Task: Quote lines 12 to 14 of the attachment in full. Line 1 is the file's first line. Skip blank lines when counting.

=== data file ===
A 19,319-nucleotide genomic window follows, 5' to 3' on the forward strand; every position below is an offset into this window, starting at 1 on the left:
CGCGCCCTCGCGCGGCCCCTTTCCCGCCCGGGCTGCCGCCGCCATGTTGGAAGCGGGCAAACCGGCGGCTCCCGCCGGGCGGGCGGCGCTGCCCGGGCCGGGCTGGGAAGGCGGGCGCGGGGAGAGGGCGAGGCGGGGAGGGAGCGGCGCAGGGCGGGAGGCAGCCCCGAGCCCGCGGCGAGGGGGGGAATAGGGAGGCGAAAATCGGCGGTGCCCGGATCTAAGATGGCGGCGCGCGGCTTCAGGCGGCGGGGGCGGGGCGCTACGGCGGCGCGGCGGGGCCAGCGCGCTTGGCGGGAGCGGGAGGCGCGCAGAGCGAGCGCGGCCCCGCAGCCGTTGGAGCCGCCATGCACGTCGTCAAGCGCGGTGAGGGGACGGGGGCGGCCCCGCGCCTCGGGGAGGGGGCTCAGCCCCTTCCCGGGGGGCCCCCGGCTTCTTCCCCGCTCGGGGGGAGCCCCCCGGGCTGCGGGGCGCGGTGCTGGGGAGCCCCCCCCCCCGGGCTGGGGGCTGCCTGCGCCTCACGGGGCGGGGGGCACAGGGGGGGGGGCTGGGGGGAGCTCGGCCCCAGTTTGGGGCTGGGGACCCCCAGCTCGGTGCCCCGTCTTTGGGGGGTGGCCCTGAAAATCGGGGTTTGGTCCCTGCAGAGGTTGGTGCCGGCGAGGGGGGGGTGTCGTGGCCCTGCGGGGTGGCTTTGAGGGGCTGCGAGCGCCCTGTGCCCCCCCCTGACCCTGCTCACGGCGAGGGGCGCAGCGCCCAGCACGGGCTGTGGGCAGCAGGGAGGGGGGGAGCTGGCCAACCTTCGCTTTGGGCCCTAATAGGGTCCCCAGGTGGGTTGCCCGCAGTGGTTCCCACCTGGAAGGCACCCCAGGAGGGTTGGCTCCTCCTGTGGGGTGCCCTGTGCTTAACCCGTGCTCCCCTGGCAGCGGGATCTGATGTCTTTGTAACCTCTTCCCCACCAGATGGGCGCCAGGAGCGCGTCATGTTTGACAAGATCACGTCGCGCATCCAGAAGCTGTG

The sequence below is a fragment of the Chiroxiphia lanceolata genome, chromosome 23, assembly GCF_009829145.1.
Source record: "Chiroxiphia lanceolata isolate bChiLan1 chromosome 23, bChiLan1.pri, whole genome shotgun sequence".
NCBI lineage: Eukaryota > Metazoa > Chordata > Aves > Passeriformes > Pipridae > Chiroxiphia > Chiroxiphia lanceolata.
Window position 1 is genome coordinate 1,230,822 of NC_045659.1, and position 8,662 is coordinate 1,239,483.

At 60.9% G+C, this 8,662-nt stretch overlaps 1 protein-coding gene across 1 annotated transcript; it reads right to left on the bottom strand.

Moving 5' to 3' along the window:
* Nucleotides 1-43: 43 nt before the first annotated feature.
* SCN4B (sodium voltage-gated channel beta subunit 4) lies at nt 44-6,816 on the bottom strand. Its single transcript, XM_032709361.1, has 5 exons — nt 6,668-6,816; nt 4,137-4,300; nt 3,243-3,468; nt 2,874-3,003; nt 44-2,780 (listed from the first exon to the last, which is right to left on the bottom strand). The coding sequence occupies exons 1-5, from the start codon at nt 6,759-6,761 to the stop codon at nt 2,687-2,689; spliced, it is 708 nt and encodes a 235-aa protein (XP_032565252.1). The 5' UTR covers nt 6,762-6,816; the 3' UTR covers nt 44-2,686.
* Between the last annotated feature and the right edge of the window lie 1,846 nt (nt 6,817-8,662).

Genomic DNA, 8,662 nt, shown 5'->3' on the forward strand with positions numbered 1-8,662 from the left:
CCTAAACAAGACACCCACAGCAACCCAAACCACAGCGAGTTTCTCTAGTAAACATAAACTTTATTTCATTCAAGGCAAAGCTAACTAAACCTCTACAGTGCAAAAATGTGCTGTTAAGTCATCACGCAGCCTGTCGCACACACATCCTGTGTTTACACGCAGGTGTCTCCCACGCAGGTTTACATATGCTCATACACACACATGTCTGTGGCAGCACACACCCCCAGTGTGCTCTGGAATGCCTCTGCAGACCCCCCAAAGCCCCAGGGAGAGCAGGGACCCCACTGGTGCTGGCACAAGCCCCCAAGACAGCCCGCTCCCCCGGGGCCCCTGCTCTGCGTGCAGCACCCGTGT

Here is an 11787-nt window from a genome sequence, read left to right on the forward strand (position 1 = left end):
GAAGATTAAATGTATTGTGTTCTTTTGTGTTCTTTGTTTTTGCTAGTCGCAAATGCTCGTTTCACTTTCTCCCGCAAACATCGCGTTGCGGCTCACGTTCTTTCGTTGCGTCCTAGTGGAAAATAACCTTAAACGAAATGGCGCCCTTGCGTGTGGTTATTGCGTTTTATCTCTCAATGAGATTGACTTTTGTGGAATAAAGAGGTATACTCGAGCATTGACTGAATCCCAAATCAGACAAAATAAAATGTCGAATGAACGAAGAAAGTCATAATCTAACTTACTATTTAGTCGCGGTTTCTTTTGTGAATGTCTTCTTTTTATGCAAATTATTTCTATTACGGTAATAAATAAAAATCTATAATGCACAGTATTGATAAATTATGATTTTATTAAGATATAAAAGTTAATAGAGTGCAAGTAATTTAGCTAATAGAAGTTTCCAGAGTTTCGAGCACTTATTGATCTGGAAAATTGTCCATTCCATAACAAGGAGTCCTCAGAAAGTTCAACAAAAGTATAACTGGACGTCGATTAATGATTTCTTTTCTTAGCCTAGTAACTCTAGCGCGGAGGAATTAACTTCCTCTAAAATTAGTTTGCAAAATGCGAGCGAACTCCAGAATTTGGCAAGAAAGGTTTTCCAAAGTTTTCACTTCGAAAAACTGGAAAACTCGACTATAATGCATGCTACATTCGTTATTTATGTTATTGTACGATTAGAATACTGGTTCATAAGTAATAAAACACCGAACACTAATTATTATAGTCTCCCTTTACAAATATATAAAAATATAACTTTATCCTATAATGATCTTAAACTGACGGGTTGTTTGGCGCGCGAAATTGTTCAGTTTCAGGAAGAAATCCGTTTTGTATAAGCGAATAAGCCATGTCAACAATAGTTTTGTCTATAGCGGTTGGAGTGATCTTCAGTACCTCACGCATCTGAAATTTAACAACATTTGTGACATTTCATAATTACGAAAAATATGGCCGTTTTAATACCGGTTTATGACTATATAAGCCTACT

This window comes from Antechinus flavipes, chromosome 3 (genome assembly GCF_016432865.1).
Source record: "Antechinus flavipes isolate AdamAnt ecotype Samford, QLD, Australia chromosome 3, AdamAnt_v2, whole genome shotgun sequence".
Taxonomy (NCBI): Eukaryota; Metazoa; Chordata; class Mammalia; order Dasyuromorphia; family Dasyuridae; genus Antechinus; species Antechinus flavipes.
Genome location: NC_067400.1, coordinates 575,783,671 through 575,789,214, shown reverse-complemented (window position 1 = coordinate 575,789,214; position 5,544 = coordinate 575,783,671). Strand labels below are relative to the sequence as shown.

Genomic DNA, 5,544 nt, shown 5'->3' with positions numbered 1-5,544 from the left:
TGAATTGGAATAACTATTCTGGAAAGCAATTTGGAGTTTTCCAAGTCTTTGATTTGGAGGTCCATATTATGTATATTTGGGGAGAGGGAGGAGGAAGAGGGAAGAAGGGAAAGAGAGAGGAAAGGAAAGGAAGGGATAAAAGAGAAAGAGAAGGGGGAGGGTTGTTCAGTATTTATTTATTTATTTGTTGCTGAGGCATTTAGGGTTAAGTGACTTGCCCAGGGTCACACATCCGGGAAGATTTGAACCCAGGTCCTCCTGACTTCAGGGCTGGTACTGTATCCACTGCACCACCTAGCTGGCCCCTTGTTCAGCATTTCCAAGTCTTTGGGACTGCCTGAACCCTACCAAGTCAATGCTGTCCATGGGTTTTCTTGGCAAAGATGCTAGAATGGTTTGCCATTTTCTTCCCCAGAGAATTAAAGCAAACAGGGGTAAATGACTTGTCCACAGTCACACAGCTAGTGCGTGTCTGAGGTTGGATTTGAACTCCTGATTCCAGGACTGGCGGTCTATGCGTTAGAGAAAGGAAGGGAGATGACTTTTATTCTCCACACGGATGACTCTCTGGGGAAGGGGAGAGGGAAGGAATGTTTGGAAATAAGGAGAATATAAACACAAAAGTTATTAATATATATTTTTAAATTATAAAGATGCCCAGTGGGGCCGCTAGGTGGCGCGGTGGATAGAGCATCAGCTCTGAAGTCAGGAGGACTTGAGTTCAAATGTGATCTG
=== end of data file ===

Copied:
Genomic DNA, 8,662 nt, shown 5'->3' on the forward strand with positions numbered 1-8,662 from the left:
CCTAAACAAGACACCCACAGCAACCCAAACCACAGCGAGTTTCTCTAGTAAACATAAACTTTATTTCATTCAAGGCAAAGCTAACTAAACCTCTACAGTGCAAAAATGTGCTGTTAAGTCATCACGCAGCCTGTCGCACACACATCCTGTGTTTACACGCAGGTGTCTCCCACGCAGGTTTACATATGCTCATACACACACATGTCTGTGGCAGCACACACCCCCAGTGTGCTCTGGAATGCCTCTGCAGACCCCCCAAAGCCCCAGGGAGAGCAGGGACCCCACTGGTGCTGGCACAAGCCCCCAAGACAGCCCGCTCCCCCGGGGCCCCTGCTCTGCGTGCAGCACCCGTGT

Here is an 11787-nt window from a genome sequence, read left to right on the forward strand (position 1 = left end):